by jonl on February 7, 2011
With colleagues Pete Lewis, Tony Deifell, Kevin Anderson, Andrew Haeg, and Scott Rosenberg, I’m in a two week conversation about the future of journalism on the WELL. The WELL is the seminal online community; this conversation is in the Inkwell forums, where Bruce Sterling and I have our annual state of the world conversation. Inkwell usually has conversations with authors, but for this conversation we’re trying a panel format.
Here’s my latest contribution to the conversation:
Most of us who studied to be journalists were taught consistent bits about how to structure and tell a story. We learned about inverted pyramids and who-what-when-where-how, about the problem of burying the lede, about economy of writing, and about an ethic that pertains to the profession. So we share something that might feed into our world view, but then we’re shaped by all sorts of other experiences that can take us down this or that rabbit hole.I personally had a mission to find and tell the truth, and felt that the practice of journalism didn’t cut it. I left ostensibly to create literature, and found myself doing all sorts of things that didn’t always include writing.
Back then, I wouldn’t have known the truth if it bit me on the ass, but I thought it was important. Today I have a more nuanced view; I don’t expect the truth from journalism. I expect a perspective which, when combined with other perspectives, will help me build a world view. And that will be my perspecive… and there may be glimpses of something like the “truth” I was looking for 40 years ago. But I’m lucky if I can be merely accurate.
Over years of being close to many stories covered by journalists, I never saw one account that fit what I thought I had seen myself. There were errors, misrepresentations, misinterpretations. A reporter who has limited time and access likely won’t get a story exactly right. What I like about the web is that it facilitates the public exposure of many perspectives, and through that exposure you can hope to get a sense what’s happening in the world.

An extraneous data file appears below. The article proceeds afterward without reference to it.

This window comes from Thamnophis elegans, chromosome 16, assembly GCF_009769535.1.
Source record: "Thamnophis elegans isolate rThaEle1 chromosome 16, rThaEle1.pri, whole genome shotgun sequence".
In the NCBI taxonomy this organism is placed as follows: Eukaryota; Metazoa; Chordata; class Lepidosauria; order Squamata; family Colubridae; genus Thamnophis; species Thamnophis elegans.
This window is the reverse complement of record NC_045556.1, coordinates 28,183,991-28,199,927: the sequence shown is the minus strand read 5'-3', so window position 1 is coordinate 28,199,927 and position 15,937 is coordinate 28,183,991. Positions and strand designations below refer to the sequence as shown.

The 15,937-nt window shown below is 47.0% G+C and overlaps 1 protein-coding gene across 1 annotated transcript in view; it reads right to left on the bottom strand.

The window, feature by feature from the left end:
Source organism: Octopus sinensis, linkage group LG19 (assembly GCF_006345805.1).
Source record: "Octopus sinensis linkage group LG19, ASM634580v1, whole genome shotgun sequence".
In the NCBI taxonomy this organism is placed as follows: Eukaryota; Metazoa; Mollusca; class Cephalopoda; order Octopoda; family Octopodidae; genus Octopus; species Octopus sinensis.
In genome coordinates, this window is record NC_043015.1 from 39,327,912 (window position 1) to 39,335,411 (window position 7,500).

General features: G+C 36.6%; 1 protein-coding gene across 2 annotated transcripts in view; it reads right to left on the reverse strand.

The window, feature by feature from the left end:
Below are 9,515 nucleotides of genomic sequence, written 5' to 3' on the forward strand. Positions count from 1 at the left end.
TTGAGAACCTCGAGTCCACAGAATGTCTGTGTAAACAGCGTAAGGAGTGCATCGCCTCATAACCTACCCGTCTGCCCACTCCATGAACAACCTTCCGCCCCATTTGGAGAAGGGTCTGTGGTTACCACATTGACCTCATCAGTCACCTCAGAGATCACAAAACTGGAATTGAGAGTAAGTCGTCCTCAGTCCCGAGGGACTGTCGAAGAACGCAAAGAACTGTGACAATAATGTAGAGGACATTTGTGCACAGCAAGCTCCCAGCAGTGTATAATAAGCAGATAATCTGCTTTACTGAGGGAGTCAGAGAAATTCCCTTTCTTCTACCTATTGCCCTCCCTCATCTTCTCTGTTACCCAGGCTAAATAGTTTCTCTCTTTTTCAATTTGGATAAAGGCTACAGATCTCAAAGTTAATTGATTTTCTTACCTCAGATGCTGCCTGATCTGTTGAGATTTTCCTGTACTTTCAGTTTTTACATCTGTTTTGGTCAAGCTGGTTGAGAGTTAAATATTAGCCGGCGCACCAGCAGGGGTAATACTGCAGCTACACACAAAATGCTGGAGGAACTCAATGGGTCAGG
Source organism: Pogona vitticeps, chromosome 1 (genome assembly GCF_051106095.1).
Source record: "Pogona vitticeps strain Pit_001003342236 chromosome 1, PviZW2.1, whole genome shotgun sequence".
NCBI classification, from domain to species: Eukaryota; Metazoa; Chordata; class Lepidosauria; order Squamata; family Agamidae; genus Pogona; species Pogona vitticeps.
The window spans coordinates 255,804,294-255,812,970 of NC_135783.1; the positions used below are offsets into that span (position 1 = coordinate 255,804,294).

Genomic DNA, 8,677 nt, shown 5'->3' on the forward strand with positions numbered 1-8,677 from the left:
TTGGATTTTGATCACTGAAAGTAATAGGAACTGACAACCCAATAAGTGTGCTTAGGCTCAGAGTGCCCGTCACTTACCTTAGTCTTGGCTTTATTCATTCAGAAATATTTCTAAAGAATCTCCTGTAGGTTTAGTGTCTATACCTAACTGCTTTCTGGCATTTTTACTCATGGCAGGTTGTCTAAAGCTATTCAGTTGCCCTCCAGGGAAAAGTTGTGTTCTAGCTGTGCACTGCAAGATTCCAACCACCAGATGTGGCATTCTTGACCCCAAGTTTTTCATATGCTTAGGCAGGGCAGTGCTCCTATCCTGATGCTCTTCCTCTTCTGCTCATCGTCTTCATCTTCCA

In putting together talks about media and the Internet, I’ve given a lot of thought to the evolution of communication. For most of us, our expectations of media are conditioned by a deeply rooted experience of mass media as we were growing up. For us, journalism was few to many – channels were scarce and could carry only a few writers and perspectives.
Before mass media, I think we were more intimately conversational and knew far less of the world. Post-broadcast, in the Internet era, we’re conversational again, but we also have an abundance of channels and information. This is pretty new, and I’m not clear where it’s going, but (to the point about Daily) I don’t think we’re going back.
Phi Beta Iota: This is one reason the concept of the eight tribes, the information operations cube, and the multicultural decision-support centres are so important. The truth cannot be isolated by one individual or one organization–it is a living truth, one that must be created within a community.